Home to more than 36 million people, Morocco is a complex, cultural mosaic.  Its rich heritage blends influences from Northern Africa, the Middle East, and Europe unlike anywhere else in the world. It’s no surprise that the Moroccan people are incredibly diverse and represent varying identities.

That being said, there is a lot to unpack when it comes to the multi-dimensional Moroccan culture. There are many misconceptions about Morocco, making it the most misunderstood country I’ve ever visited. It’s important to step out of an ethnocentric lens to both understand and appreciate cultural differences.

If you’re considering visiting Morocco, I encourage you to read through this guide and see it someday for yourself. Experiencing the Moroccan people, hospitality, and culture is a once in a lifetime experience.

Ethnicity of Moroccan People

There are two ethnicities that make up the Moroccan people: Amazigh and Arab. The Amazigh people have been indigenous to Morocco for more than 5,000 years. Ruffians, cheleuhs, high Atlas, and Soussi are the different tribes within the Amazigh.

You’ve probably heard of “Berber” before to describe the indigenous Amazigh people. However, this is politically and historically incorrect. French colonizers in Morocco named the indigenous communities “berber”, which means Barbarian in French. You will see this word used in marketing material throughout Morocco, but it is more respectful to refer to these indigenous groups as Amazigh.

The second group of people in Morocco are Arabs. The history of Arabs in Morocco dates back to the 8th century. They had a significant influence on the architecture, religion, and culture. There are also Arab tribes, who live nomadically in the Sahara desert. Some spend their entire lives living nomadically, while others (like our tour guides) only live nomadically for their childhood.

There are also many foreigners living in Morocco, especially in Marrakesh and along the coast. You’ll find many French and Spanish who made Morocco home , even Chinese and American as well. This contributes to a blend of traditional Moroccan and Western influences.

Language of Morocco

Photo by Josh Telles

The official languages of Morocco is both Arabic and the Amazigh indigenous language. Most Moroccans speak Arabic in the bigger cities, while the various Amazigh tribes speak different dialects in the smaller villages. Many Moroccans also speak French, and a handful will also speak Spanish or Turkish.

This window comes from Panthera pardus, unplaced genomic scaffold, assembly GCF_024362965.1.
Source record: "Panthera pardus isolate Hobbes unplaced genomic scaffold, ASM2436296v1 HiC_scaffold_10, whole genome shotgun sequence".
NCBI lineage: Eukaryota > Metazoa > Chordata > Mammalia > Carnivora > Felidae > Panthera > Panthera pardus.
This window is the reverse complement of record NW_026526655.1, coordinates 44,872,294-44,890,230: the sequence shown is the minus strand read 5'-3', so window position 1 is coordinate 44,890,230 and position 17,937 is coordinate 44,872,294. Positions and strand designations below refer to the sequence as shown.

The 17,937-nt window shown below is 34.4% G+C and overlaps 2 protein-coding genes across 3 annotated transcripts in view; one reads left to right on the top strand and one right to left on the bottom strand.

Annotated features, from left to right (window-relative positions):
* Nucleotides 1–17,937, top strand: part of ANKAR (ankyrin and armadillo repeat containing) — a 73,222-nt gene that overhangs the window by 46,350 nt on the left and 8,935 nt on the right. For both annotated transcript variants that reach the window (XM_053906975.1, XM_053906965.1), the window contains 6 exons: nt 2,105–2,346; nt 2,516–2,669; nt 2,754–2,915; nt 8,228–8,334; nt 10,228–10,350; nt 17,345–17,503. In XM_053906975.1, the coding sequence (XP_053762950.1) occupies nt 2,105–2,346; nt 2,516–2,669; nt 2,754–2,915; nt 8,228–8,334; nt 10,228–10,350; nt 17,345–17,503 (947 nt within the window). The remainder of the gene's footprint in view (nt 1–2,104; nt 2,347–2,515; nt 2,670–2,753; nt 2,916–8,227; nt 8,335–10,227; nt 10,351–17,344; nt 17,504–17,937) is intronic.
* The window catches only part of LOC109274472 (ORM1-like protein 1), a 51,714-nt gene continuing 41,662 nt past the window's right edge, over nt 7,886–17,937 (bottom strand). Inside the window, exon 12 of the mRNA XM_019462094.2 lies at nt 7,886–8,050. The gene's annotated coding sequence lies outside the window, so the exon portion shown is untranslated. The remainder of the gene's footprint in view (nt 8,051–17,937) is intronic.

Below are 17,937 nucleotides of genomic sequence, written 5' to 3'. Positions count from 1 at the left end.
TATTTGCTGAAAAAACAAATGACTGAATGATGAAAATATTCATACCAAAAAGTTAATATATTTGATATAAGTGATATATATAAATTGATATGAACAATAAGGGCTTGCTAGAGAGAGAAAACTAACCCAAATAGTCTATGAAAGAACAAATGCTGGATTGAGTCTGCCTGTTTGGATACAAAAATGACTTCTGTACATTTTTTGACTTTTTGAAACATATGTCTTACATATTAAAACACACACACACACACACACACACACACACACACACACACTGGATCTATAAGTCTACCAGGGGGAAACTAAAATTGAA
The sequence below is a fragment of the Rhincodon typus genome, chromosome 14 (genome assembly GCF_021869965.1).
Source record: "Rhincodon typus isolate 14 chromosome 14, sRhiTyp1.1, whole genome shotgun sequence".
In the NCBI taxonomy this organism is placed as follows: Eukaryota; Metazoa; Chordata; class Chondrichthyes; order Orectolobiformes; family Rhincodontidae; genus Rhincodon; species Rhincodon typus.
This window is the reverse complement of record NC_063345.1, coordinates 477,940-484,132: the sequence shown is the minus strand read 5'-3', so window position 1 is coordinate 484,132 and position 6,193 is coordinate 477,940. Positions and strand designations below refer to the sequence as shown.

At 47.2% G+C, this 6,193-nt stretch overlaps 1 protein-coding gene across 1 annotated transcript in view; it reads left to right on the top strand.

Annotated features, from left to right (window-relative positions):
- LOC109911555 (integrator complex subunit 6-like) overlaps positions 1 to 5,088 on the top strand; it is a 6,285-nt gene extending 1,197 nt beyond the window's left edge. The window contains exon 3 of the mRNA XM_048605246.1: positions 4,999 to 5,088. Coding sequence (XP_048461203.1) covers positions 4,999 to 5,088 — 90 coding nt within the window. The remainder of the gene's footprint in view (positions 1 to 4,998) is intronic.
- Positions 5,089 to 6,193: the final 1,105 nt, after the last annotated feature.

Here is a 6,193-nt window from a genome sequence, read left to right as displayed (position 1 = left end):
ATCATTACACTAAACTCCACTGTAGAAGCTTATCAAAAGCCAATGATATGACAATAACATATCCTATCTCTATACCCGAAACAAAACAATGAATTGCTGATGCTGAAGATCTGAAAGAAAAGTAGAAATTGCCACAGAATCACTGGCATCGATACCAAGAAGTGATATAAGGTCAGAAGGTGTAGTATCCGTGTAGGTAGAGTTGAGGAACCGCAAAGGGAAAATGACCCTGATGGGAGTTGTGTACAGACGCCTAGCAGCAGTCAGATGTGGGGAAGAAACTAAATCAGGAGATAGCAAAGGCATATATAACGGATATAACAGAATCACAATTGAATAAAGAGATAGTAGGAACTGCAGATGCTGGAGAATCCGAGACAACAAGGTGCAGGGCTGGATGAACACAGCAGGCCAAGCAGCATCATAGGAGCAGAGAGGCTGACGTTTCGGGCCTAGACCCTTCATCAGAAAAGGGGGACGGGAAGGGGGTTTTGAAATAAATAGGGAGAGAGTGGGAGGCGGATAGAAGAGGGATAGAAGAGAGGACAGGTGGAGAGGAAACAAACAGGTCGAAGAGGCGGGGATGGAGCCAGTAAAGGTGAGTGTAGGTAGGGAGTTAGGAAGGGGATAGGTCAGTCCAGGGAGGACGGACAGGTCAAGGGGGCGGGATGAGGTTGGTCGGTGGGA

While many Moroccans do speak some English, you should not expect this as a standard. Learn “marhabaan” for hello and “shukran” for thank you when greeting shop owners and vendors at the very least.

Religion of Moroccan People

Morocco is a Muslim country, and religion is deeply rooted within their unique culture. For example, you will hear the “call to prayer” from  Mosques five times a day. During this time, you may see others silently bowing their head in prayer at this time. It is best to avoid walking in front of others when they do this.

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You can expect it to be harder to find alcohol at many restaurants, though most hotels, grocery stores, and night clubs will serve some. You also won’t find pork at most restaurants, as Muslims do not eat pork.

During the month of Ramadan in spring, Muslims fast during the day time in order to cleanse the body and spirit. Not everyone in Morocco practices Ramadan, but out of respect most restaurants close during the day during this time. Keep in mind it is considered disrespectful to eat in front of others while they are fasting.

Technically most practicing Muslims in Morocco are Sunni. However, many people in Morocco practice Islam in more of a culture sense than in the strict religious sense. According to our tour guides, younger generations are not are religious.

Attitudes Within Moroccan Culture